Saturday, September 14, 2013

Thoughts from a Broken Country - Day 2

We went out again today. That's often all it takes for me to change my mind about this mess of a country. I used to think the traffic was bad, the congestion and density of people oppressive, especially in this godforsaken part of the city known as Dahye, the (southern) "Suburbs" (of Beirut, a.k.a. Hezbollah-land).

But that was before it all went haywire, before the car bombs, before the paranoia... It was before the "Suburbs" went from a ghetto for-all-practical-purposes to a real official one, with enforced boundaries, a true country-within-a-country. There are now "self-enforced" (i.e. Hezbollah-manned) security checkpoints at all entrances to Dahye. The nightmarish traffic at the entrances went from oppressive to unbearable. But the indignity of the checkpoints is what's most disturbing, eerily reminiscent of the "civil" war days, something I thought we've left behind.

At the turn to our place, a bearded man in civilian clothes stops our car and pulls us off to the side; apparently we look too Westernized, not Shiite enough. He asks "Where are you from?" and demands to see ID-cards (Lebanese code for "What religious sect are you?"). My idealistic brother replies, "I'm from Lebanon. I'm secular. I crossed my religious sect off of my ID." My father thinks he's asking for trouble; he's glad my brother is leaving the country next week for another masters in the UK. I side with my brother; I tell the bearded guy, "I'm from here before you were born; where are YOU from?" He replies, mockingly, "Syria." I ask him, "By what right do you ask to see our IDs then?" He says, "I'm trying to protect you; why are you so upset?" I say, "Because we're trying to get to our house right there and every time you stop us." At this point, my mother is glad, too, I'll be leaving soon again. And I... I'm not sure of anything anymore.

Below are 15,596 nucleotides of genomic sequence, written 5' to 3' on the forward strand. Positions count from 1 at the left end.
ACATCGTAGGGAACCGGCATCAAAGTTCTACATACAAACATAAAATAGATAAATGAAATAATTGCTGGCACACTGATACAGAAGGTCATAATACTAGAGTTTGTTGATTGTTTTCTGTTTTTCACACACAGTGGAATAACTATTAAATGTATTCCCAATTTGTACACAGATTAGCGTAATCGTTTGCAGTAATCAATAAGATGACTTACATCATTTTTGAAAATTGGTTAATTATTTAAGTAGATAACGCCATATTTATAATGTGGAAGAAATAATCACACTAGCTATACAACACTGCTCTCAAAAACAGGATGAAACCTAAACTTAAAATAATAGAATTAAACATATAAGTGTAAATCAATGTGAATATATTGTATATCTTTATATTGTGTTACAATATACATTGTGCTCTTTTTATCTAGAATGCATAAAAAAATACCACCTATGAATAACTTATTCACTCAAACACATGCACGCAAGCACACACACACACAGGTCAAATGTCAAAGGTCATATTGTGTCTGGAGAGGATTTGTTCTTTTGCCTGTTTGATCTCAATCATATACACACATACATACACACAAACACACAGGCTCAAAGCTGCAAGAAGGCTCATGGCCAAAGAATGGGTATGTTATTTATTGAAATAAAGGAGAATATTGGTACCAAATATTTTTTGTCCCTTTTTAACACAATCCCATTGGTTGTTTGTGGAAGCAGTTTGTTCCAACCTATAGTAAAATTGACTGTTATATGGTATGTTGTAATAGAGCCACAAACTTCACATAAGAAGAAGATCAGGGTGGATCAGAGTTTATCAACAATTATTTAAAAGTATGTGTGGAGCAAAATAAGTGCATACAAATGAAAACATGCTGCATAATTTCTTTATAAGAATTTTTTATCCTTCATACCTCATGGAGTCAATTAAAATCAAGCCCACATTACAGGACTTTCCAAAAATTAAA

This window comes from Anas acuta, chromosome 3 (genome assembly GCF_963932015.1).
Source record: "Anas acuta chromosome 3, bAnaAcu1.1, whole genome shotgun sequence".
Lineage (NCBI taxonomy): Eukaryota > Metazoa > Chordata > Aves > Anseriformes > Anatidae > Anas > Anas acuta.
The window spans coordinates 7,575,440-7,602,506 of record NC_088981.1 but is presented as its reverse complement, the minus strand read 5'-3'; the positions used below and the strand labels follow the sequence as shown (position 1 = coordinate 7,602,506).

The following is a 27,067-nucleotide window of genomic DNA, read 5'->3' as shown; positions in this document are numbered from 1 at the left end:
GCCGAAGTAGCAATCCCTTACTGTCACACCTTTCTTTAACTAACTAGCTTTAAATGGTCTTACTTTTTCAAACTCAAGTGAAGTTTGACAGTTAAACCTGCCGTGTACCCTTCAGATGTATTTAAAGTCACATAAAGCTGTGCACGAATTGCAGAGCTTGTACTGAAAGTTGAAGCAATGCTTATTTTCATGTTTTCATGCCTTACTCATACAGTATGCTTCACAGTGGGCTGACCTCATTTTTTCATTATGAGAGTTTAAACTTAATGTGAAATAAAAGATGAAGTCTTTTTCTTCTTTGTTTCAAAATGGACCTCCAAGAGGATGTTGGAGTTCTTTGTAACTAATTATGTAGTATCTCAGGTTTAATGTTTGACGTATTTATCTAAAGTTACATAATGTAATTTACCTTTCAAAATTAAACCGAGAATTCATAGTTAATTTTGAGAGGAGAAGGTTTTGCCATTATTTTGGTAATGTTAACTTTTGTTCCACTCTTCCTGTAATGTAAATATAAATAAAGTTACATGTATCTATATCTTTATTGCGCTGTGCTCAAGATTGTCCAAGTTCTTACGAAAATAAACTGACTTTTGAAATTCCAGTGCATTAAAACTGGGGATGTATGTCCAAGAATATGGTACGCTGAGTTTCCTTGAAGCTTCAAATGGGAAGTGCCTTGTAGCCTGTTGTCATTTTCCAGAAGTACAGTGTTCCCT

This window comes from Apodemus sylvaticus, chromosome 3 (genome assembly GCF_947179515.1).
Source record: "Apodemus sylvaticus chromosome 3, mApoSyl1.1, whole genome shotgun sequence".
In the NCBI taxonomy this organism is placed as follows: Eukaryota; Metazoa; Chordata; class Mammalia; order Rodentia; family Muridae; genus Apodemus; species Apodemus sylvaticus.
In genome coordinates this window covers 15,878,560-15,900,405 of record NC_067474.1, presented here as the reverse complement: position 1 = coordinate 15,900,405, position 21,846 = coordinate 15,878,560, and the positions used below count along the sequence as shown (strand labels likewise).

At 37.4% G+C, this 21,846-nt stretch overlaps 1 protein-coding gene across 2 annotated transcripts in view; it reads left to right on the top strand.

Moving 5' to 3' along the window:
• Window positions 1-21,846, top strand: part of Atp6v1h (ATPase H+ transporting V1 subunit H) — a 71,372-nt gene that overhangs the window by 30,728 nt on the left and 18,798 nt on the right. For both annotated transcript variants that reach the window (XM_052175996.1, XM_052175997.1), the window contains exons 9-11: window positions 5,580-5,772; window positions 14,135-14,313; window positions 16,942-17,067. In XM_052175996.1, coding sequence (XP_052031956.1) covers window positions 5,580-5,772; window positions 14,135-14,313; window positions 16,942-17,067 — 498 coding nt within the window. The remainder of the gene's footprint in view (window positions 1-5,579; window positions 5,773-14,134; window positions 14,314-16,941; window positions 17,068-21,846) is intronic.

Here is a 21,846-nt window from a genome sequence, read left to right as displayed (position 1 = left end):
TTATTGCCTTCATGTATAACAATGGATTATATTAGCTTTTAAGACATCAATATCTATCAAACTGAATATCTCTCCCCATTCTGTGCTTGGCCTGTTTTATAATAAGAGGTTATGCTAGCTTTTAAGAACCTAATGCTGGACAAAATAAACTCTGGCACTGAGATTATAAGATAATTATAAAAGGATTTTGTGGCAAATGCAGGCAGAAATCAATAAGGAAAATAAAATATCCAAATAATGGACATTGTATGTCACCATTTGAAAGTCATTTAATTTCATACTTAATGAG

I feel like Don Quixote battling the windmills: just as foolish, just as delusional, just as aimless... Soon enough, I'll be back again in the cold comfort of my life in Zurich, I hope. I'll be back to railing against the Swiss, and the Americans, and the Art World, and whatever windmills I could muster--just another foolish man and his grandiose deluded ideals. And what becomes of here? What becomes of them? I'll pretend not to think; even a foolish man can take on only so many windmills....

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